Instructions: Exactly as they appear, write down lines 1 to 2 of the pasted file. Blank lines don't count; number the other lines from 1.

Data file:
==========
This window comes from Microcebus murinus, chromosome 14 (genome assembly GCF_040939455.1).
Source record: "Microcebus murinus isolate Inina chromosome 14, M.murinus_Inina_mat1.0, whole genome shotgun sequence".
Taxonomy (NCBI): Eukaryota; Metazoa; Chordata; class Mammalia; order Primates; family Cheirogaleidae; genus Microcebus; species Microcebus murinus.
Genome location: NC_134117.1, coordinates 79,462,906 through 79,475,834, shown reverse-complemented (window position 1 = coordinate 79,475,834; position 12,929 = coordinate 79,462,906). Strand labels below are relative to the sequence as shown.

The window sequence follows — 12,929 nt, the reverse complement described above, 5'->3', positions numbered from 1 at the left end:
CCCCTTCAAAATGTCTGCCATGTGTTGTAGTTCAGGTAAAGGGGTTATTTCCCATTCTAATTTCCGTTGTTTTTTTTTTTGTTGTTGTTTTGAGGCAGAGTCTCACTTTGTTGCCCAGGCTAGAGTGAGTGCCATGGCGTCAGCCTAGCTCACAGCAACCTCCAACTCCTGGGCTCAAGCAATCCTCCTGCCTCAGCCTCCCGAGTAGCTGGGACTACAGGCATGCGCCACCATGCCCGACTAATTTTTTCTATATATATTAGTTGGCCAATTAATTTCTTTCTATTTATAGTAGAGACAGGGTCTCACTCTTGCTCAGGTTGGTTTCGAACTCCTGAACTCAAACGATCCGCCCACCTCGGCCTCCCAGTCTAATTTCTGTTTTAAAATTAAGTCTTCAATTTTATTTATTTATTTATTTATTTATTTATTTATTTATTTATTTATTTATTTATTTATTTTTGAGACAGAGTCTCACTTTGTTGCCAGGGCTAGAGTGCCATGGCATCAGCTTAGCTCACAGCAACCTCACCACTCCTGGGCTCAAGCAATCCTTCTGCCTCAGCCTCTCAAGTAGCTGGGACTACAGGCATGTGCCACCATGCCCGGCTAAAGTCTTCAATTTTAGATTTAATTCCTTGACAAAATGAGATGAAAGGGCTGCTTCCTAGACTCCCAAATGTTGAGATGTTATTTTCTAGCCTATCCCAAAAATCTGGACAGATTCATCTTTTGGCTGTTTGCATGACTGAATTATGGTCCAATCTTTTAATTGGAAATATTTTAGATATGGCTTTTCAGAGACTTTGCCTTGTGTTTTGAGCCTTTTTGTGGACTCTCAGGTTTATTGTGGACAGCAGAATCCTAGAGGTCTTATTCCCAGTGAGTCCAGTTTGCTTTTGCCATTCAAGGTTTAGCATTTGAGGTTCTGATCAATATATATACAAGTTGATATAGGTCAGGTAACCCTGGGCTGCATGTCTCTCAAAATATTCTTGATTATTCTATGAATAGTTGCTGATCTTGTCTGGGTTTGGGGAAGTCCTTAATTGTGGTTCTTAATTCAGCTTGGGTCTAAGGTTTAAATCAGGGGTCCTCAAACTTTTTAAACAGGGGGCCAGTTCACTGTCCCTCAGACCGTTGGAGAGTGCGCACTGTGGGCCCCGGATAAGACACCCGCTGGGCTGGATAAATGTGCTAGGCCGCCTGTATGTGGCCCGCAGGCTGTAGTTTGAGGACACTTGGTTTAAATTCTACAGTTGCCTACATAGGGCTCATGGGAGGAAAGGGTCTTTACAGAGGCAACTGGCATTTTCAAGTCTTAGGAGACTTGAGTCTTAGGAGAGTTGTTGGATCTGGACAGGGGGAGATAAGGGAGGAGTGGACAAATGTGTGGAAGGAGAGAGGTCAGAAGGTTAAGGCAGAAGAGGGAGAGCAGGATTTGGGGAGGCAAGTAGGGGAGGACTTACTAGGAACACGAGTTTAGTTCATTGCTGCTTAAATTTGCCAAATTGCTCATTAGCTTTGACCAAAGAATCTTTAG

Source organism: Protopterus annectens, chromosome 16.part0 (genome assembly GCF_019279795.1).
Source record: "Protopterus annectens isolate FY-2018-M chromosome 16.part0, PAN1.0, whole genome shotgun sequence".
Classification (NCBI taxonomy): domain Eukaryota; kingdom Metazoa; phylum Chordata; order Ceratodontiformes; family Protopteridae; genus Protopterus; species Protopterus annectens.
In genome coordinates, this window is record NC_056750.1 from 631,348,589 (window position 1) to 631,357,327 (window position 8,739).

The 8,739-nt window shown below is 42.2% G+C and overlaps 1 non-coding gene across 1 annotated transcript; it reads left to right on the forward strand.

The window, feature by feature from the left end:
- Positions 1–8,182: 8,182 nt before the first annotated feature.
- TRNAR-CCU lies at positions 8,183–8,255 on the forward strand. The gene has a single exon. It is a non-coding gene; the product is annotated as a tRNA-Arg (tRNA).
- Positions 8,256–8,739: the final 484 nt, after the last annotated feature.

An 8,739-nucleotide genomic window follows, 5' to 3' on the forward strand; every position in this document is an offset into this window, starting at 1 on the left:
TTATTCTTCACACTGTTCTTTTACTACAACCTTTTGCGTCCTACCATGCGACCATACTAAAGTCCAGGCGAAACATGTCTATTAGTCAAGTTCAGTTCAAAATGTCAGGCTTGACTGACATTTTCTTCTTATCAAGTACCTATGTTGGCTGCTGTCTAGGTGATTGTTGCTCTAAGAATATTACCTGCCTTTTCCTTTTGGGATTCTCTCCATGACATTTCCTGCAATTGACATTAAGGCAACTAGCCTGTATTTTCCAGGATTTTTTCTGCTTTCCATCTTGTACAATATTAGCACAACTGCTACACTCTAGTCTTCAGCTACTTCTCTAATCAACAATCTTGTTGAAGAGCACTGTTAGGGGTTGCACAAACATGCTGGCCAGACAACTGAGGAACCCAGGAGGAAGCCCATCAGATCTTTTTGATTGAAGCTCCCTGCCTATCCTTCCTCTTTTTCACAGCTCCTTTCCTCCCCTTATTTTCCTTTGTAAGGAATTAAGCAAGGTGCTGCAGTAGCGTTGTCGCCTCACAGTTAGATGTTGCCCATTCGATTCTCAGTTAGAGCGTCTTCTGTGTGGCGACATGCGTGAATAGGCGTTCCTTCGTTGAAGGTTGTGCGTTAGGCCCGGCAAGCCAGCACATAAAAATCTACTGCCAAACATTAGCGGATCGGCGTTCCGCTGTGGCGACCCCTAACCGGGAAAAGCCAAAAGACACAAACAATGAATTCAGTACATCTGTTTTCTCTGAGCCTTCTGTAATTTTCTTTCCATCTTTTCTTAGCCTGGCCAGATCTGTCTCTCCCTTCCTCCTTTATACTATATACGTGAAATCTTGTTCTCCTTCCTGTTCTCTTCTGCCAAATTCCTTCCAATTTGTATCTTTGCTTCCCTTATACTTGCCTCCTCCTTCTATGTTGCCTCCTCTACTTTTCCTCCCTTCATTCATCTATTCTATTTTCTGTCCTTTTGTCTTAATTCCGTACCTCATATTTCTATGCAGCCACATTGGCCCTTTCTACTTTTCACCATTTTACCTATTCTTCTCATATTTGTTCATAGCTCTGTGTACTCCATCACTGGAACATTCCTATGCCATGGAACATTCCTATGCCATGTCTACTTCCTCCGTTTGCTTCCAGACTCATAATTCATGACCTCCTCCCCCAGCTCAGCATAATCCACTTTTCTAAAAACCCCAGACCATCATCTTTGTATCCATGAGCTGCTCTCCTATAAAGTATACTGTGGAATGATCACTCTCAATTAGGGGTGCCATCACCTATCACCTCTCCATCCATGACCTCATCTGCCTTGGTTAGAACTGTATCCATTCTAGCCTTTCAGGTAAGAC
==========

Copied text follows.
This window comes from Microcebus murinus, chromosome 14 (genome assembly GCF_040939455.1).
Source record: "Microcebus murinus isolate Inina chromosome 14, M.murinus_Inina_mat1.0, whole genome shotgun sequence".